The 17 year old child had Duchenne muscular dystrophy (DMD). “Until relatively recently, boys with DMD usually did not survive much beyond their teen years. Thanks to advances in cardiac and respiratory care, life expectancy is increasing and many young adults with DMD attend college, have careers, get married and have children. Survival into the early 30s is becoming more common, and there are cases of men living into their 40s and 50s.” On the available information it is not clear whether in this case the child was both imminently dying and experiencing unbearable physical suffering that could not be alleviated.

A fourth child was killed by euthanasia in 2019.

Euthanasia to complete failed suicide attempts
Between 2014 and 2017 two patients who were in an irreversible coma after a suicide attempt were euthanased based on an advance directive 5 months and 35 months respectively before the suicide attempt.
Euthanasia for psychiatric conditions and dementia

In 2022 there were 42 cases of euthanasia for cognitive disorders (including Alzheimer’s and other dementias) as well as 21 cases of euthanasia for psychiatric conditions.

Between 2018 and 2021, there were 97 cases of euthanasia for cognitive disorders (including Alzheimer’s and other dementias) as well as 102 cases of euthanasia for psychiatric conditions and including depression/bipolar disorder (36), personality disorders (35), anxiety/stress disorders (10), schizophrenia (10), autism (6), and anorexia (2).
Extraordinarily, one person was euthanased in 2018 for “Commonly occurring behavioral and emotional disturbances during childhood and adolescence (such as attachment disorder)” and one person in 2020 for “Mental and behavioral disorders related to the use of psychoactive substances”
The Commission reports that:
In young patients, the unbearable and persistent nature of the suffering was frequently associated with experiences from the past. In this regard, it was a question of sexual abuse, neglect as a child, rejection by parents, self-destructive behavior and suicide attempts. In addition, failed suicide attempts have made those affected aware that there is also another, more dignified way to end their life.
Euthanasia by advanced directive

19 people were killed by euthanasia in 2022 while unable to give consent, pursuant to an advanced directive.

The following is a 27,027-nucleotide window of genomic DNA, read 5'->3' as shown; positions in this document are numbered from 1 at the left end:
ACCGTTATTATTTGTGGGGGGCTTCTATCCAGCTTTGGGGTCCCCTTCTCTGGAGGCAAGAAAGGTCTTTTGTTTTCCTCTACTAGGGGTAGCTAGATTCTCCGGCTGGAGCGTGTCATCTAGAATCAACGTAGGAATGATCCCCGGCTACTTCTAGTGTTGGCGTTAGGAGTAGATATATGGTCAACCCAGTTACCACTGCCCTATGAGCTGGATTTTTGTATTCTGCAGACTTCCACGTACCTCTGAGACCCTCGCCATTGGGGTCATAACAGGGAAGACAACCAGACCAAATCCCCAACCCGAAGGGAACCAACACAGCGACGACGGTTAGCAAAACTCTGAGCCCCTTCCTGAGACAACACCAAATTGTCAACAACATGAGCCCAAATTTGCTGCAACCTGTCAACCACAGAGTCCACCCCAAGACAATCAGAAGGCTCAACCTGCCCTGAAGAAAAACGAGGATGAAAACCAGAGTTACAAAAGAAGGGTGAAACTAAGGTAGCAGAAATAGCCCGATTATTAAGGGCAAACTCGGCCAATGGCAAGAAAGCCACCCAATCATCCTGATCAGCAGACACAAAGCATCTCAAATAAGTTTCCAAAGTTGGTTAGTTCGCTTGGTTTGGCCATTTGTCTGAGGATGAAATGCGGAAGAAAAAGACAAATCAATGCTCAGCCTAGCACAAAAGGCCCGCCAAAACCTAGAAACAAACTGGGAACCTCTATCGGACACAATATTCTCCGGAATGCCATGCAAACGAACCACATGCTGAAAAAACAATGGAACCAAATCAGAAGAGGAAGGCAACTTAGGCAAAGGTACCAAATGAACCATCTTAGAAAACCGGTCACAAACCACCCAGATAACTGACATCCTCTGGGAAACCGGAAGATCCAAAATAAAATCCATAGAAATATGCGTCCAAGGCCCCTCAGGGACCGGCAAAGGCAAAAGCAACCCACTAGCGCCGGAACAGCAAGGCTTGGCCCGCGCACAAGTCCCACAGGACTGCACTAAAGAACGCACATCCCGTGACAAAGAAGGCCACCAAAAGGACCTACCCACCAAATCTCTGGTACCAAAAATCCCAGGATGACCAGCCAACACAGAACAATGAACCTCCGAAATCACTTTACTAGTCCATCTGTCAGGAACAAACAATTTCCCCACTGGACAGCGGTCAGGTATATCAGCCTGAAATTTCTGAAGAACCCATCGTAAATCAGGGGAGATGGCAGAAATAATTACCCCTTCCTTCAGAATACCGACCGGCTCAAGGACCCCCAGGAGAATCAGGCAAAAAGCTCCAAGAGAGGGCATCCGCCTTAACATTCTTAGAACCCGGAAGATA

A case of euthanasia without request

One case reported in 2016/2017 concerned an interruptive act of life without request from the patient.

In this complex case where the patient had not made an explicit request, some members of the Commission felt that the law on euthanasia had been violated and that the file should be sent to the public prosecutor. Indeed, demand is one of the essential legal conditions. However, other members considered that a referral to the prosecution was not appropriate. The two-thirds majority, legally required for referral to the King's Attorney (see Article 8 of the law) was not reached (9 for referral to the King's public prosecutor, 7 against).

This high threshold of two-thirds majority of the Commission for referral to the public prosecutor helps explain why only one case has ever been referred (in 2015).

Euthanasia tourism

The place of residence is only required to be reported in the first part of a euthanasia report filed by the doctor performing euthanasia. This part only gets open when questions arise. However, in 2020 and 2021 doctors did refer in the second part of the report to people who were foreigners who came to Belgium to seek euthanasia. There were 79 such cases reported in this way (up from 45 reported in 2016 and 2017) but there may be many more. Of the 79 reported cases “More than half of the deaths were expected in the near future” meaning several were cases where death was not expected in the short term.

There were 61 cases of euthanasia tourism in 2022, including one person from Australia. Of these 13 were cases where death was not expected in the foreseeable future


The 21-year experiment with euthanasia in Belgium is fatally flawed. It has resulted in the abandonment of the disabled, the mentally ill, the suicidal and the victims of child abuse to hopelessness and State sanctioned death by lethal injection.